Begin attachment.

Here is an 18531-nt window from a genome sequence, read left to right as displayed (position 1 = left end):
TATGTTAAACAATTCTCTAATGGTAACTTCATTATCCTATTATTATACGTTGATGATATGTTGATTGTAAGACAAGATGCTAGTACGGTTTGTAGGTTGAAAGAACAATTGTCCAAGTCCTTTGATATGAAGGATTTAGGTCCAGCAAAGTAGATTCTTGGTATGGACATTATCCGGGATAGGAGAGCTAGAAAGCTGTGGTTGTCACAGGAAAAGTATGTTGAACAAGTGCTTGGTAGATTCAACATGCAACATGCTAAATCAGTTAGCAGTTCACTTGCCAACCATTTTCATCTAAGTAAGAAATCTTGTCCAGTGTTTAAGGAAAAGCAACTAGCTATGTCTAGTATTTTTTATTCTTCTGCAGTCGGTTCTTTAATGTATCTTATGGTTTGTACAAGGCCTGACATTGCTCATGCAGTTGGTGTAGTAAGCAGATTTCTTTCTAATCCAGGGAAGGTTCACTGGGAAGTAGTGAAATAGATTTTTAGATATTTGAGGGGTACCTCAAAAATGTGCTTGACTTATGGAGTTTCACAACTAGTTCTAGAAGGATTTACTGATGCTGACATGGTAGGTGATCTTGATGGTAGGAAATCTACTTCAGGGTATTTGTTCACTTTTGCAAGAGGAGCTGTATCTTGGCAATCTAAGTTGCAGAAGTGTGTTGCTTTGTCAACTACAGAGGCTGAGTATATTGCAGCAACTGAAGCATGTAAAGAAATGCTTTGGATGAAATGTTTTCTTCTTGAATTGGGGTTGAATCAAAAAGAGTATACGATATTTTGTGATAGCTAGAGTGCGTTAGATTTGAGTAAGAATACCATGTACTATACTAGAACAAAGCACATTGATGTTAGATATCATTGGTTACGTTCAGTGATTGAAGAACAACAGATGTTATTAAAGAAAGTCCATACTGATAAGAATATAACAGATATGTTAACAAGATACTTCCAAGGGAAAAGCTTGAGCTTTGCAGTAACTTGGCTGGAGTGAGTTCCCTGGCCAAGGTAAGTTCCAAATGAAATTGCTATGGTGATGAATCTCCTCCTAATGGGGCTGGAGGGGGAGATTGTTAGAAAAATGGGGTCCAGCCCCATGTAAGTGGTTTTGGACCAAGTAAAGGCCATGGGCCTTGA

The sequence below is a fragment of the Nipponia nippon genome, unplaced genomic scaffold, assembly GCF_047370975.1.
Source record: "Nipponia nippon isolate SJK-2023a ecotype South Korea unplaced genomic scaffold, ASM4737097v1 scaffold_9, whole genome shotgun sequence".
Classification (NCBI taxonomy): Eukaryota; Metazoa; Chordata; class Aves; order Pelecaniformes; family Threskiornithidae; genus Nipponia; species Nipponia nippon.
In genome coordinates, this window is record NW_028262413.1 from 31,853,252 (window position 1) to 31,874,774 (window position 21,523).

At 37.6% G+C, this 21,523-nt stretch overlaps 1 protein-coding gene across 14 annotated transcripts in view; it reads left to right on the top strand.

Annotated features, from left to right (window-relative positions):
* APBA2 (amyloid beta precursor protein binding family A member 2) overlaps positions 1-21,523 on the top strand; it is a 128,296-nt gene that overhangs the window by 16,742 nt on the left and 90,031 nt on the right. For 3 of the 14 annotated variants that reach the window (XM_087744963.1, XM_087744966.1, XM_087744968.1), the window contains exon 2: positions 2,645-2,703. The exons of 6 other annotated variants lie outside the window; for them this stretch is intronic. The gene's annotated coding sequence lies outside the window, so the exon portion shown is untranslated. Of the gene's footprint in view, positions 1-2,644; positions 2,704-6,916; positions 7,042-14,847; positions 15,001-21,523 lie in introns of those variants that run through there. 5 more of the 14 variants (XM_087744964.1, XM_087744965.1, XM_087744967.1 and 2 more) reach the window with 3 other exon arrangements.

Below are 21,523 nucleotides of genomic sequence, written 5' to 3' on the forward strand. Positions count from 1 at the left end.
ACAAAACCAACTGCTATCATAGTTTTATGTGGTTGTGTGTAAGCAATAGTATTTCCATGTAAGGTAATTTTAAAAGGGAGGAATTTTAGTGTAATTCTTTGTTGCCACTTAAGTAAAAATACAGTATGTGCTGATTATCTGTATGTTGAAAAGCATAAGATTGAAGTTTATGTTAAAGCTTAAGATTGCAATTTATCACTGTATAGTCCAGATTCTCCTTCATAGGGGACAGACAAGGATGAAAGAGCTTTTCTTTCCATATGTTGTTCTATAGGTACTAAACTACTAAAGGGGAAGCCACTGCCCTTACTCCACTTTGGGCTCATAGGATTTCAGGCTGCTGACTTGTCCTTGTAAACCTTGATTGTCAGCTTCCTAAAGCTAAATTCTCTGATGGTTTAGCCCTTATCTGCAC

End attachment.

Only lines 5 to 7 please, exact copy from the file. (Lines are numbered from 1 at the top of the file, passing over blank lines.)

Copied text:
Classification (NCBI taxonomy): Eukaryota; Metazoa; Chordata; class Aves; order Pelecaniformes; family Threskiornithidae; genus Nipponia; species Nipponia nippon.
In genome coordinates, this window is record NW_028262413.1 from 31,853,252 (window position 1) to 31,874,774 (window position 21,523).

At 37.6% G+C, this 21,523-nt stretch overlaps 1 protein-coding gene across 14 annotated transcripts in view; it reads left to right on the top strand.